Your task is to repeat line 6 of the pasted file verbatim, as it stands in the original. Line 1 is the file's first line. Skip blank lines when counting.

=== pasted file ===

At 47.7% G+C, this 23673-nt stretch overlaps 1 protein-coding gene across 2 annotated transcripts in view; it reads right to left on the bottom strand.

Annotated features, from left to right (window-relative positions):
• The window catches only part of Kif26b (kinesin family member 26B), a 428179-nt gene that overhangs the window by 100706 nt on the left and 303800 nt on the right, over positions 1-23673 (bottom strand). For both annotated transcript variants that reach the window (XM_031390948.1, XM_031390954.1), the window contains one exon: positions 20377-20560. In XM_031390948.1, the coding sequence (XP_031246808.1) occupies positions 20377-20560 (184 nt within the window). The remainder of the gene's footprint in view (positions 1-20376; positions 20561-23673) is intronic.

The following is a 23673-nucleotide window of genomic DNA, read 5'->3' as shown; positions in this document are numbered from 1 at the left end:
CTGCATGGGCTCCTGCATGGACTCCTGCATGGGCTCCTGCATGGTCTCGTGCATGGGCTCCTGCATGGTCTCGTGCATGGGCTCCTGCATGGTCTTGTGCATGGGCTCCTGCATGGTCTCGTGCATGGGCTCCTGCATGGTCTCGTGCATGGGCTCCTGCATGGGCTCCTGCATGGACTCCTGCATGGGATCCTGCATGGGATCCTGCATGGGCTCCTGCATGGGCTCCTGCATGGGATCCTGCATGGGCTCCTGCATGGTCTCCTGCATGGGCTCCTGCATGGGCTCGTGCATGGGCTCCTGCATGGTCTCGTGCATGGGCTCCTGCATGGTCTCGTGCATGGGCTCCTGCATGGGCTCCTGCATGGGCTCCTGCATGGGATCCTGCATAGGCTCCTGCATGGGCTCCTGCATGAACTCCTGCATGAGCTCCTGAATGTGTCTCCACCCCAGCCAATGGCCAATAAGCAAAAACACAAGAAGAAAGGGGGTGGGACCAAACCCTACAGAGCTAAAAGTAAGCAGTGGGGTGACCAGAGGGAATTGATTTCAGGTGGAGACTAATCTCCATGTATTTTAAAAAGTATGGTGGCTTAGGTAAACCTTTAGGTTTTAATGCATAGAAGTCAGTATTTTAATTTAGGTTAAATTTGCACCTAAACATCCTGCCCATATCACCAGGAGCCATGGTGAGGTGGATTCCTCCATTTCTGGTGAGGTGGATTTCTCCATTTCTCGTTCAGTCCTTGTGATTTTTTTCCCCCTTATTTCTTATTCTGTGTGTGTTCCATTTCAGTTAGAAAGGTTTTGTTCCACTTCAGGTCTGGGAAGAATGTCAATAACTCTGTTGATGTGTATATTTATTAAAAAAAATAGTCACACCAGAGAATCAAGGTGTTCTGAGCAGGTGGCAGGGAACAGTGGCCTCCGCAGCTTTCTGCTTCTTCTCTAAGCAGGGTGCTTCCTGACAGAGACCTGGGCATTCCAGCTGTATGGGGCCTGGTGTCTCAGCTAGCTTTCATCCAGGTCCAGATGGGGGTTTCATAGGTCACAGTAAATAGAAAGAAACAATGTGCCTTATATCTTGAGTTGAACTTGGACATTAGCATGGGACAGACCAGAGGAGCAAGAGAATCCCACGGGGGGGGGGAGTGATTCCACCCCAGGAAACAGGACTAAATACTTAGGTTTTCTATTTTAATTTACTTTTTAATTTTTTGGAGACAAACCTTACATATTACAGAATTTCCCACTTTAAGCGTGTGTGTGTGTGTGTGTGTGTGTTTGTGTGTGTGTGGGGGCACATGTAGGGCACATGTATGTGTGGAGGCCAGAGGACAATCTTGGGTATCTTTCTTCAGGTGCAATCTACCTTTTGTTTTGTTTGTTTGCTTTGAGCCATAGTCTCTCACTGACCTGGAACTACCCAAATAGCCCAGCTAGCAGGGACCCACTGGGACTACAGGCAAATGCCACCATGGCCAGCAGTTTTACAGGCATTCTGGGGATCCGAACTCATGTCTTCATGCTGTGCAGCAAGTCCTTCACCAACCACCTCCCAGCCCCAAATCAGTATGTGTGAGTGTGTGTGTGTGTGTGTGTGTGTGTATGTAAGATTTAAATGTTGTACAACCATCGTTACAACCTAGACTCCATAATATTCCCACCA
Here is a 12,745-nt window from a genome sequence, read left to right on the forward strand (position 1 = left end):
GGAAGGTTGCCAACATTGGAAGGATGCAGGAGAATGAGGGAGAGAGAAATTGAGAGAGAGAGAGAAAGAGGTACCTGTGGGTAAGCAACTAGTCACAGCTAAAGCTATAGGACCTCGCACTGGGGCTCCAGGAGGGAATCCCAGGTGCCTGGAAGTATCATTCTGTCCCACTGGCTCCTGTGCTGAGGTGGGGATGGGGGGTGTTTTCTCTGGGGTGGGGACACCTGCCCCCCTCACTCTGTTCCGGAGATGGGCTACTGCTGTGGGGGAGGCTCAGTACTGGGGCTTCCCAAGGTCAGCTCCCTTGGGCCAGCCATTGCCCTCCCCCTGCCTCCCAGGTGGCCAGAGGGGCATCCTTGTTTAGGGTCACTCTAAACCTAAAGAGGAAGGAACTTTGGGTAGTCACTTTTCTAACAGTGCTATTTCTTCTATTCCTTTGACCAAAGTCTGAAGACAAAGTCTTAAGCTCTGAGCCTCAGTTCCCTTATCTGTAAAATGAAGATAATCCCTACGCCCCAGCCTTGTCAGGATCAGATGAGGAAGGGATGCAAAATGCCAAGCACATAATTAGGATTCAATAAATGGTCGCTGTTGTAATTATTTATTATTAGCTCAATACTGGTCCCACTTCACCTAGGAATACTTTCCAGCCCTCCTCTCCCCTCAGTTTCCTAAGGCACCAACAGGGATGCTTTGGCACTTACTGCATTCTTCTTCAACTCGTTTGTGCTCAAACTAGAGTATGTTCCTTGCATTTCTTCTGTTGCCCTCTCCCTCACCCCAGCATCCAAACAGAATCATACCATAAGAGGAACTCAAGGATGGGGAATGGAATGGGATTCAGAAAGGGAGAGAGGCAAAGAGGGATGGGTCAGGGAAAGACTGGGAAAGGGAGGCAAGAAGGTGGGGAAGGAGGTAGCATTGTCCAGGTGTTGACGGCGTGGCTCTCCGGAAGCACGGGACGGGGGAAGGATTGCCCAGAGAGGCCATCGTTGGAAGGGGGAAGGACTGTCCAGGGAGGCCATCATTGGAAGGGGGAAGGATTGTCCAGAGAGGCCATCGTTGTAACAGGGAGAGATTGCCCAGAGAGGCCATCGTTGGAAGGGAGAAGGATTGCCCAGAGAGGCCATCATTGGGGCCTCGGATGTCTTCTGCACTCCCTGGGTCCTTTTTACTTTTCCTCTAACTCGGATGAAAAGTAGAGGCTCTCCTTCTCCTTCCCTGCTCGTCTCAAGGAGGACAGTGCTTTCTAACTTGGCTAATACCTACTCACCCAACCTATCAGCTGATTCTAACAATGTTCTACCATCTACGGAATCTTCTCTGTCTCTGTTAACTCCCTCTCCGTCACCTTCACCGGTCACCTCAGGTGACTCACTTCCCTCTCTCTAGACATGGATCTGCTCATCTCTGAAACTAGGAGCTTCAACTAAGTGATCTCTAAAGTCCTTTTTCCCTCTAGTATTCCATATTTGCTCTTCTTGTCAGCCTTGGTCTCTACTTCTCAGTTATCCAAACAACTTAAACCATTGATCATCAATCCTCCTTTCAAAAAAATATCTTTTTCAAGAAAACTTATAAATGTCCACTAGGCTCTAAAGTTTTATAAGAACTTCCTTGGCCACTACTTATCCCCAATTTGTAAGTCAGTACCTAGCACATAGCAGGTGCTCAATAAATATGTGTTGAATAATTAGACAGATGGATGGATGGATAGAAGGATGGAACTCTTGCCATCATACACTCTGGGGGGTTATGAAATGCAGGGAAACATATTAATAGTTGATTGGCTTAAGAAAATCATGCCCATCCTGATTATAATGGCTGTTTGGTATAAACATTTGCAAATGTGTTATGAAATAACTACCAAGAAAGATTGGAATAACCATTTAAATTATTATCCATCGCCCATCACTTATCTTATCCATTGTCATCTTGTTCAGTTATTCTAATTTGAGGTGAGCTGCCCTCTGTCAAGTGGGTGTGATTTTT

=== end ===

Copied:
Here is a 12,745-nt window from a genome sequence, read left to right on the forward strand (position 1 = left end):